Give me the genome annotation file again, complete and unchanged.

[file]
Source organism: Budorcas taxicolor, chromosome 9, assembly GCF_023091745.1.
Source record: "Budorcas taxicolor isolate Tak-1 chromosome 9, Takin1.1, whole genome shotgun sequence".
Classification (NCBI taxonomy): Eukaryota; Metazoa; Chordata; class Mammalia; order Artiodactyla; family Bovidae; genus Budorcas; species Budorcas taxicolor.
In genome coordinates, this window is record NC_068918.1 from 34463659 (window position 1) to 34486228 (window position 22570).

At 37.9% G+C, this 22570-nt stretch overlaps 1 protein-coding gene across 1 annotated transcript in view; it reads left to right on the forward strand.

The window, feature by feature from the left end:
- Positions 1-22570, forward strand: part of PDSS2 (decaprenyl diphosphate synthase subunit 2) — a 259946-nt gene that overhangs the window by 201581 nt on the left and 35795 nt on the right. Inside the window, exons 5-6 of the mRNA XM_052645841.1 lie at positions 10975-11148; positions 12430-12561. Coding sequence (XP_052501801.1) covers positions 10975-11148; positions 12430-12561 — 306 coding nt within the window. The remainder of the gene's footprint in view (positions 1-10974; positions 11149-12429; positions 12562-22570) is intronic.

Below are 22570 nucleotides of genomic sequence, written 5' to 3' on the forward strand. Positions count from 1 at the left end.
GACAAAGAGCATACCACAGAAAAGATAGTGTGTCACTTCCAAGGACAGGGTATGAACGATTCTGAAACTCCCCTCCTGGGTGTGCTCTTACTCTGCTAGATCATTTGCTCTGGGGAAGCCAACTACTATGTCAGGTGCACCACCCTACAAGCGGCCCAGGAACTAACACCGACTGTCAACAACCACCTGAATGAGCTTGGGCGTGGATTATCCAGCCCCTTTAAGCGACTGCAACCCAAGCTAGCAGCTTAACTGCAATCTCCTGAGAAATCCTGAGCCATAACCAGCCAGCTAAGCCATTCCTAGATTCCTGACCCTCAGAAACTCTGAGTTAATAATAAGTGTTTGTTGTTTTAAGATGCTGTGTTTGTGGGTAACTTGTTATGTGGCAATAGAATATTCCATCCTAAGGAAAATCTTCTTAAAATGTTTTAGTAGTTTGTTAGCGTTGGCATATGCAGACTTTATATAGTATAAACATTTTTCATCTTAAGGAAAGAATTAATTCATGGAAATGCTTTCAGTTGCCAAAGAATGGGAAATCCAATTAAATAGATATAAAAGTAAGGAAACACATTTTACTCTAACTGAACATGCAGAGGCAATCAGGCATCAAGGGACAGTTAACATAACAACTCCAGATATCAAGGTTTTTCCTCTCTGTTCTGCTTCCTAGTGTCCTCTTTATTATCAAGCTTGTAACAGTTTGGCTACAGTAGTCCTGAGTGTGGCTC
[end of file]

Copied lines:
Source organism: Budorcas taxicolor, chromosome 9, assembly GCF_023091745.1.
Source record: "Budorcas taxicolor isolate Tak-1 chromosome 9, Takin1.1, whole genome shotgun sequence".
Classification (NCBI taxonomy): Eukaryota; Metazoa; Chordata; class Mammalia; order Artiodactyla; family Bovidae; genus Budorcas; species Budorcas taxicolor.
In genome coordinates, this window is record NC_068918.1 from 34463659 (window position 1) to 34486228 (window position 22570).

At 37.9% G+C, this 22570-nt stretch overlaps 1 protein-coding gene across 1 annotated transcript in view; it reads left to right on the forward strand.

The window, feature by feature from the left end:
- Positions 1-22570, forward strand: part of PDSS2 (decaprenyl diphosphate synthase subunit 2) — a 259946-nt gene that overhangs the window by 201581 nt on the left and 35795 nt on the right. Inside the window, exons 5-6 of the mRNA XM_052645841.1 lie at positions 10975-11148; positions 12430-12561. Coding sequence (XP_052501801.1) covers positions 10975-11148; positions 12430-12561 — 306 coding nt within the window. The remainder of the gene's footprint in view (positions 1-10974; positions 11149-12429; positions 12562-22570) is intronic.

Below are 22570 nucleotides of genomic sequence, written 5' to 3' on the forward strand. Positions count from 1 at the left end.
GACAAAGAGCATACCACAGAAAAGATAGTGTGTCACTTCCAAGGACAGGGTATGAACGATTCTGAAACTCCCCTCCTGGGTGTGCTCTTACTCTGCTAGATCATTTGCTCTGGGGAAGCCAACTACTATGTCAGGTGCACCACCCTACAAGCGGCCCAGGAACTAACACCGACTGTCAACAACCACCTGAATGAGCTTGGGCGTGGATTATCCAGCCCCTTTAAGCGACTGCAACCCAAGCTAGCAGCTTAACTGCAATCTCCTGAGAAATCCTGAGCCATAACCAGCCAGCTAAGCCATTCCTAGATTCCTGACCCTCAGAAACTCTGAGTTAATAATAAGTGTTTGTTGTTTTAAGATGCTGTGTTTGTGGGTAACTTGTTATGTGGCAATAGAATATTCCATCCTAAGGAAAATCTTCTTAAAATGTTTTAGTAGTTTGTTAGCGTTGGCATATGCAGACTTTATATAGTATAAACATTTTTCATCTTAAGGAAAGAATTAATTCATGGAAATGCTTTCAGTTGCCAAAGAATGGGAAATCCAATTAAATAGATATAAAAGTAAGGAAACACATTTTACTCTAACTGAACATGCAGAGGCAATCAGGCATCAAGGGACAGTTAACATAACAACTCCAGATATCAAGGTTTTTCCTCTCTGTTCTGCTTCCTAGTGTCCTCTTTATTATCAAGCTTGTAACAGTTTGGCTACAGTAGTCCTGAGTGTGGCTC